Meta-programming on Lisp

April 22, 2009 at 8:39 pm (Lisp)

Meta-programming is a powerfull technique, that allows you to manipulate your code as data, you can ask yourself “How the hell does this work exactly?”, meta-programming looks confusing but after you understand how it works your question can be change to “How to work without this?”.

Lisp is the most famous meta-programming language, it’s so natural working with this technique on Lisp.

Let’s see a simple recursive factorial algorithm, here we could use meta-programming to help us understand how this recursive function works, lisp has a trace macro that shows up step-by-step the code execution:

CL-USER> (defun factorial (x)
          (if (zerop x) 1 (* x (factorial (- x 1)))))

CL-USER> (factorial 3)

CL-USER> (trace factorial)
;; Tracing function FACTORIAL.

CL-USER> (factorial 6)
1. Trace: (FACTORIAL '6)
2. Trace: (FACTORIAL '5)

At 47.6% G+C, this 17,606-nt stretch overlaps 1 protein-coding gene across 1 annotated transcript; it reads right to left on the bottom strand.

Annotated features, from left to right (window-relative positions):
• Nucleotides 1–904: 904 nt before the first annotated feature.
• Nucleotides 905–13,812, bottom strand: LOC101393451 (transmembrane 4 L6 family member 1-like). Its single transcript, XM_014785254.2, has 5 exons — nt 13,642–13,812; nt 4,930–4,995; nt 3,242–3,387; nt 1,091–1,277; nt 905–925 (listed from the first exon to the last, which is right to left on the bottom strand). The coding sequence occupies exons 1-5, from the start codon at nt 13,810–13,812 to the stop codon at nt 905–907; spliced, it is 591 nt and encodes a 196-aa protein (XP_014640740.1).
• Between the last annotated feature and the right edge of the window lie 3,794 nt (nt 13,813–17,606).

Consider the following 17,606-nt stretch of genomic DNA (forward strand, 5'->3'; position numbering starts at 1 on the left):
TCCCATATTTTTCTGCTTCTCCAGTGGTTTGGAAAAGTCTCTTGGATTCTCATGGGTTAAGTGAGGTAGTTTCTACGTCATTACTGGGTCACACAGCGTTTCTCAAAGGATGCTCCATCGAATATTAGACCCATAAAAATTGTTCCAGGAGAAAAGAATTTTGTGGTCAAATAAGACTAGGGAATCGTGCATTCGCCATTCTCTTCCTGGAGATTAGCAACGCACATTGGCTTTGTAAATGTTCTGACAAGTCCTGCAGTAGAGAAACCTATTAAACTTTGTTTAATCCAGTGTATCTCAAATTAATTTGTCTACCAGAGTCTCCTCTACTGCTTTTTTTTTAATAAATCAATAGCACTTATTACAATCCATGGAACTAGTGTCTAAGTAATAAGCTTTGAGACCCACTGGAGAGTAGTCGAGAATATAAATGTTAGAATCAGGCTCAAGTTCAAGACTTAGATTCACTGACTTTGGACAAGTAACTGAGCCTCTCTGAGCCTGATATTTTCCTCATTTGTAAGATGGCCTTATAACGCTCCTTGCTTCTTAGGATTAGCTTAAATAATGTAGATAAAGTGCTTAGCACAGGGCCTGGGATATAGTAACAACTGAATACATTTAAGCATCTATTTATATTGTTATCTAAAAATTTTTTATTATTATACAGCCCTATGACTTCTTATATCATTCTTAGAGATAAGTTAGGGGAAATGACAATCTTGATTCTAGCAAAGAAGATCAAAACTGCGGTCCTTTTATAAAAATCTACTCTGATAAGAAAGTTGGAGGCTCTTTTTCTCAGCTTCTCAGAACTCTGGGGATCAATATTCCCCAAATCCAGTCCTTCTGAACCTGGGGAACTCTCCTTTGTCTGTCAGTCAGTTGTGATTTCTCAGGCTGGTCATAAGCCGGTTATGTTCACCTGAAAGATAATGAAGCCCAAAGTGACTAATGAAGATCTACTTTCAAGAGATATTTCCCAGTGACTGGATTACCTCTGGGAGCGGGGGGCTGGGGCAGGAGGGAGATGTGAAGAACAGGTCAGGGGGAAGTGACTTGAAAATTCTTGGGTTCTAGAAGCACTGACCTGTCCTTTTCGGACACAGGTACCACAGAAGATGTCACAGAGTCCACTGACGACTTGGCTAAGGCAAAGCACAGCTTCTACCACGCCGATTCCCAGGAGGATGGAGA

3. Trace: (FACTORIAL '4)
4. Trace: (FACTORIAL '3)
5. Trace: (FACTORIAL '2)
6. Trace: (FACTORIAL '1)
7. Trace: (FACTORIAL '0)
7. Trace: FACTORIAL ==> 1
6. Trace: FACTORIAL ==> 1
5. Trace: FACTORIAL ==> 2
4. Trace: FACTORIAL ==> 6
3. Trace: FACTORIAL ==> 24
2. Trace: FACTORIAL ==> 120
1. Trace: FACTORIAL ==> 720

The trace macro changes in execution time the factorial code to print the function steps, now we can have an idea on how to apply meta-programming in real world examples.

Now let’s implement a macro to simulate a for statement:

(defmacro for (var start stop &body body)
  (let ((gstop (gensym)))
    `(do ((,var ,start (1+ ,var))
          (,gstop ,stop))
         ((> ,var ,gstop))

Lisp has macroexpand-1 to show the code generated for a macro, therefore:

(macroexpand-1 '(for i 10 20 (print i)))


(DO ((I 10 (1+ I)) (#:G4588 20))
      ((> I #:G4588))  (PRINT I))

You can see how macros are powerful, allowing you to build sctrutctures easily, and extend the language to satisfy your need.

Wrapping up, meta-programming puts your code to work for you, think about it.


1 Comment

  1. Toledo said,

    Great job!

    Looking forward to see even more useful uses of lisp (or any other language) metaprogramming techniques 😉

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